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Pharmaceuticals

Box of Zantac

This complaint concerns a drug brand-named Zantac, and names as defendants maker Sanofi US, LLC, distributor Chattem, Inc., and sellers CVS Health Co. (formerly CVS Caremark) and Dollar Tree Stores, Inc. The complaint alleges that the drug contains “dangerously high levels or N-nitrosodimethylamine (NDMA).

Anda Logo with Panda

This complaint against another company that deals in opioids takes a different tack than most. The complaint claims that Anda, Inc., a distributor, through its careless handling of the drugs, has caused health insurance costs to go up.

Bottle of Revlimid Pills

Celgene Corporation is paying $55 million to settle antitrust class actions about its drugs Thalomid and Revlimid. The complaints alleged that the company acted to keep generics of the drugs off the market for a time, forcing consumers to pay more for the drugs than they would have with open market competition.

Santarus Glumetza Label

What’s a fair price for a thirty-day supply of the extended-release diabetes medicine Glumetza—generic name metformin? Is it $55 or $2,200? The complaint for this class action alleges that a number of companies conspired to limit the entry of generic versions of Glumetza to the market. The defendants in this antitrust suit are Bausch Health Compaines, Inc. (formerly Valeant Pharmaceuticals International), Salix Pharmaceuticals, Ltd., Salix Pharmaceuticals, Inc., Santarus, Inc., Assertio Therapeutics, Inc. (formerly Depomed, Inc.), Lupin Pharmaceuticals, Inc., and Lupin, Ltd.

Zytiga Box and Bottle

Patents are a tricky topic. They take years to acquire; they expire eventually; and even after they are acquired, they can be declared invalid. The last two points are the concern of this class action against Janssen Biotech, Inc., two other Janssen companies, and partner BTG International Limited. The complaint argues that when the patent on their very lucrative drug Zytiga expired, the companies kept generic competitors at bay with an invalid patent, thus requiring consumers and insurers to pay more for the drug than they would have if generics had been allowed on the market.

Two Pills on Counter with Prescription Bottles Behind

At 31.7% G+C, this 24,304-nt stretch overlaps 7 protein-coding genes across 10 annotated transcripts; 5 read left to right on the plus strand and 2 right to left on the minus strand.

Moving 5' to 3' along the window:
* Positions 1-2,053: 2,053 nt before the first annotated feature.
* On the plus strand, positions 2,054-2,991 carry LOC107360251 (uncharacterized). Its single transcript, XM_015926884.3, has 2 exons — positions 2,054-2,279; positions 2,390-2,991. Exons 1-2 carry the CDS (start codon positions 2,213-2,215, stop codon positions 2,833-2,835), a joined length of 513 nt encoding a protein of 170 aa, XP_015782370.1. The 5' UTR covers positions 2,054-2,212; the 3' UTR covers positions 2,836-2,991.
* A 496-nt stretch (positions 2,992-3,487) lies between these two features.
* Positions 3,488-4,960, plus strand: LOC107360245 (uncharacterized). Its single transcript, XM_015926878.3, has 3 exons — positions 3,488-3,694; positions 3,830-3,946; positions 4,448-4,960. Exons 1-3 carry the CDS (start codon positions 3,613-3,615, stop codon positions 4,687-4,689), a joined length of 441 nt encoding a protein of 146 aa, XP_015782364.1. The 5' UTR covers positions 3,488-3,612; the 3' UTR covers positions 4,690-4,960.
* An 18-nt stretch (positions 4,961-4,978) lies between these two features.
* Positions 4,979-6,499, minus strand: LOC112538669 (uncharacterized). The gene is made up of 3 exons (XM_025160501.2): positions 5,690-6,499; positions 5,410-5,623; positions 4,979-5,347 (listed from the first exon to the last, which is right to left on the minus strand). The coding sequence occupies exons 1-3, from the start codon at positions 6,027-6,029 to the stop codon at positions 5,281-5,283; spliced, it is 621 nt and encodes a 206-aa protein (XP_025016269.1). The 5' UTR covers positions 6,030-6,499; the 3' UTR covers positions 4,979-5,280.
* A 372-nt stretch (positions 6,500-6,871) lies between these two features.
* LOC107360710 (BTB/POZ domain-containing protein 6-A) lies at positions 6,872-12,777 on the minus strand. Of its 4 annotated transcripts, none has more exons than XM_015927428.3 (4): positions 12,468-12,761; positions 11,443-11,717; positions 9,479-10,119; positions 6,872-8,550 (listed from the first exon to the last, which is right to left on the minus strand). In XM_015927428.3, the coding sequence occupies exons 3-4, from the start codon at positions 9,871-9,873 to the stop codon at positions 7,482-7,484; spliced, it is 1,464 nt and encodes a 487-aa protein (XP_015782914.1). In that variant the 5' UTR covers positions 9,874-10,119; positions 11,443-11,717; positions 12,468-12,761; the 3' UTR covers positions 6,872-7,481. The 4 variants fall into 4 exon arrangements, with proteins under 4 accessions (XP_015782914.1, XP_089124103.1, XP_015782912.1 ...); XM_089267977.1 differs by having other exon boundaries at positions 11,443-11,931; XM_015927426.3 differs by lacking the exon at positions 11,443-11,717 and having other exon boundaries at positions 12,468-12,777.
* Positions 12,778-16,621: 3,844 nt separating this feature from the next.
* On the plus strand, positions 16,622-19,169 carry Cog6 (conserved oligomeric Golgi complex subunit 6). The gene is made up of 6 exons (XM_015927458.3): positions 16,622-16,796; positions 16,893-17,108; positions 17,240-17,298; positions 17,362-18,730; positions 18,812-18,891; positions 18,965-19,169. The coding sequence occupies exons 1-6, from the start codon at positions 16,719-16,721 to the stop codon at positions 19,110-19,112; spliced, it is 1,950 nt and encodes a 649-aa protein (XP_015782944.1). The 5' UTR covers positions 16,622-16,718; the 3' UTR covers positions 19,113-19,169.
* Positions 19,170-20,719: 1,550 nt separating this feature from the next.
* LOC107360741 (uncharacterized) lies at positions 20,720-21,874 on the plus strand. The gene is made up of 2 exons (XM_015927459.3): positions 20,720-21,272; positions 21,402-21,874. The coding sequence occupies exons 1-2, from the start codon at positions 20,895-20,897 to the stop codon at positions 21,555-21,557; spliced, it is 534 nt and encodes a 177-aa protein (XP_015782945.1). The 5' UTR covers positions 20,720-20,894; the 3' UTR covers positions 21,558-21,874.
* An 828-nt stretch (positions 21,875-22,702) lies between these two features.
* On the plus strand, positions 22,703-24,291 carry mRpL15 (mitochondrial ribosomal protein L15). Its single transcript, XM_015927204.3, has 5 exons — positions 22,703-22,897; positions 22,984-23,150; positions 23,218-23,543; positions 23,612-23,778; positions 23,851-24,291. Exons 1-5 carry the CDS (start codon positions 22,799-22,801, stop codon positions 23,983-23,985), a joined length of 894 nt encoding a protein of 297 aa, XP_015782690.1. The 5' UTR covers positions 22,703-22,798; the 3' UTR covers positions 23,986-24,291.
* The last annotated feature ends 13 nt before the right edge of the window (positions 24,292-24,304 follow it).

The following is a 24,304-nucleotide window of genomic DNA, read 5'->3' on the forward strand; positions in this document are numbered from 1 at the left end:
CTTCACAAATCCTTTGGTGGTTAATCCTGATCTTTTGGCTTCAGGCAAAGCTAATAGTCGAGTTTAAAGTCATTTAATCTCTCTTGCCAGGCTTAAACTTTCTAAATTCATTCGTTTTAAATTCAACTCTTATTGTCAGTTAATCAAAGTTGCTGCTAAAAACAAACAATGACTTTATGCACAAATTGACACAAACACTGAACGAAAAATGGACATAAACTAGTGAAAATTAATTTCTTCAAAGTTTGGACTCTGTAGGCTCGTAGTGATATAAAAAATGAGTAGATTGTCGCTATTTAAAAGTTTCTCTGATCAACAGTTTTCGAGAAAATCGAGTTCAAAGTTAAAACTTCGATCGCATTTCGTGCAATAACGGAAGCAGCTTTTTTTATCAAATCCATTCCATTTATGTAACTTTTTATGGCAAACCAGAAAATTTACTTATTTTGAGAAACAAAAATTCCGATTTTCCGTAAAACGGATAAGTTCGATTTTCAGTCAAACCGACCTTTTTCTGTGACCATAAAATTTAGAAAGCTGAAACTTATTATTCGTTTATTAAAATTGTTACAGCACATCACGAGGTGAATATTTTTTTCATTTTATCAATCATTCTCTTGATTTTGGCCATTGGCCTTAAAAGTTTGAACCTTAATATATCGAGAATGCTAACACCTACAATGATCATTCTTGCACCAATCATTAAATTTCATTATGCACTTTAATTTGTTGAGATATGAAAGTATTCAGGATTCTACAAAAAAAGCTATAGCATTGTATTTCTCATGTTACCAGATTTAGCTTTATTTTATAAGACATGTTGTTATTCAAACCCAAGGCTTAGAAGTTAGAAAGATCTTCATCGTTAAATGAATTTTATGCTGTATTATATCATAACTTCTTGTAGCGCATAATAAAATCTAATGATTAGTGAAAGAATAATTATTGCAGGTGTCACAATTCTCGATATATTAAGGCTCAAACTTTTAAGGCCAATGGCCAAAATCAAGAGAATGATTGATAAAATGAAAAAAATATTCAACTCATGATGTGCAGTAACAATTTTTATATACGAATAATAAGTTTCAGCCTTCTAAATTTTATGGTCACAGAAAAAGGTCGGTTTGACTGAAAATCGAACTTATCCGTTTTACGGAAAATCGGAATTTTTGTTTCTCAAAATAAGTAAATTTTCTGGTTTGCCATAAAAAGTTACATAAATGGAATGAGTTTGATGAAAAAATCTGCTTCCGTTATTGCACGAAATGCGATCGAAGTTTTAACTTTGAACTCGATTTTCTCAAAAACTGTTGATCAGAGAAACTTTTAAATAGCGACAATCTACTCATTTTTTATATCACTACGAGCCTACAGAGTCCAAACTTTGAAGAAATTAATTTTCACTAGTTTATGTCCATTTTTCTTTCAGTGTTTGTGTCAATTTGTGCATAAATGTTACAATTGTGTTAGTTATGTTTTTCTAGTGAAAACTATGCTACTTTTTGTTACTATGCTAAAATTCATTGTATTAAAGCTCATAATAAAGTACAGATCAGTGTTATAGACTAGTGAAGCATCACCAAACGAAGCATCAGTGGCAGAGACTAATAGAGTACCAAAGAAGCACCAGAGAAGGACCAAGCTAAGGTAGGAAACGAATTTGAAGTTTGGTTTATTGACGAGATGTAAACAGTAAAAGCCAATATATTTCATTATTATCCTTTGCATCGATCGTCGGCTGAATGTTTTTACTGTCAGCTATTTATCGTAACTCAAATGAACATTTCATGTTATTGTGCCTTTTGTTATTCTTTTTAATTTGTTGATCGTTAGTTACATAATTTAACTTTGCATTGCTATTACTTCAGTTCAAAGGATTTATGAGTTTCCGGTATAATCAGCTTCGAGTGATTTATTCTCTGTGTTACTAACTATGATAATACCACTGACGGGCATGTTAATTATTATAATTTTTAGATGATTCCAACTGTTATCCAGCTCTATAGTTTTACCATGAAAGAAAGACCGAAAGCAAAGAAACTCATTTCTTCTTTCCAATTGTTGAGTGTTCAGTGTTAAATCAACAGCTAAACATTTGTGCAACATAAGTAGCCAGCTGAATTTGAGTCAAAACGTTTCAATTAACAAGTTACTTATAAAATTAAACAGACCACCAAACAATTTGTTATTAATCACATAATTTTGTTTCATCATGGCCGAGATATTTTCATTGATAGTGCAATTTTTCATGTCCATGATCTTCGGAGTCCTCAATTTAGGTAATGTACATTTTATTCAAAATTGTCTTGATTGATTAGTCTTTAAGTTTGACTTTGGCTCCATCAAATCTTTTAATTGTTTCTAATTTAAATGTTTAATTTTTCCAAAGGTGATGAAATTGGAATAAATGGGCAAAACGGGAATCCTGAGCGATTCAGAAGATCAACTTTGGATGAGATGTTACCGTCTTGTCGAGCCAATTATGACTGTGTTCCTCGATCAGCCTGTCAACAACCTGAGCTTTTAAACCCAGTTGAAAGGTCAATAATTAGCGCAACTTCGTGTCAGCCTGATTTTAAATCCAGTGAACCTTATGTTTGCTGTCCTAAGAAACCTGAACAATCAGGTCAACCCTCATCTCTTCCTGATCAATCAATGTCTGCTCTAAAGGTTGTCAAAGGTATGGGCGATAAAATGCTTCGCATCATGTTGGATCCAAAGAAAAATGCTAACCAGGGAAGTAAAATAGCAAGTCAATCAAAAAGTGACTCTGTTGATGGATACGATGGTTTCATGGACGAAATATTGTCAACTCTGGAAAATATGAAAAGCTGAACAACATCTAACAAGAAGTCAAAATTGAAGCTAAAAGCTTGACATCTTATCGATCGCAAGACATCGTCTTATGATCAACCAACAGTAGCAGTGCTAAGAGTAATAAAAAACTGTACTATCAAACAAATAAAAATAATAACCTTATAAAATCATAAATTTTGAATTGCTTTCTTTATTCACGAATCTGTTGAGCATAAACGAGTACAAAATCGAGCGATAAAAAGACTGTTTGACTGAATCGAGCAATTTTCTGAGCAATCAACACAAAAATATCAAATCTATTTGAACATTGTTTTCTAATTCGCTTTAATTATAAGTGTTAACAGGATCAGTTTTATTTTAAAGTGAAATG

When the patents for drugs expires, competitor companies may create biosimilars or generics. Biosimilars and generics are supposed to be the equal of brand-name drugs. The FDA says, “All generic drugs approved by FDA have the same high quality, strength, purity, and stability as brand-name drugs.” However, the complaint for this class action alleges that Torrent Pharma, Inc. sold contaminated generics to consumers. The medication at issue is losartan and combinations containing losartan. 

Box and Bottle for Zytiga

This class action presents a familiar story: a group of pharmaceutical companies—Janssen Biotech, Inc., Janssen Oncology, Inc., Janssen Research & Development, LLC, and BTG International Limited—unfairly prevented generics of a profitable drug  (Zytiga) from entering the market, thus costing consumers and health insurers more than they should have paid. However, at issue here are not payoffs and illicit agreements but patents and their validity.

Box of Humira

This is another antitrust class action against AbbVie and other companies, filed just ten days after the first, for anticompetitive behavior in relation to AbbVie’s drug Humira. The complaint alleges that AbbVie tried to maintain its monopoly on the drug by making illegal arrangements with companies that might have brought out biosimilars, thereby keeping the price of the drug artificially high.

Prescription Bottles and Pills

A massive pharmaceutical case is building in the federal court system involving the drugs Dexilant, Nexium, Prevacid, Prilosec, and Protonix. Although the master complaint does not seem to be available at the moment, some clues are evident from a First Amended Short Form Complaint in one of the many cases joining this action.

Aurobindo Drug Facility

A number of cases have already been brought on the same allegations as this one: that lots of a drug called valsartan were sold in the US despite being contaminated with a substance called NDEA. The complaint in this case brings suit against Aurobindo Pharma USA, Inc. and Aurobindo Pharma Ltd., a maker of the drug located in India. 

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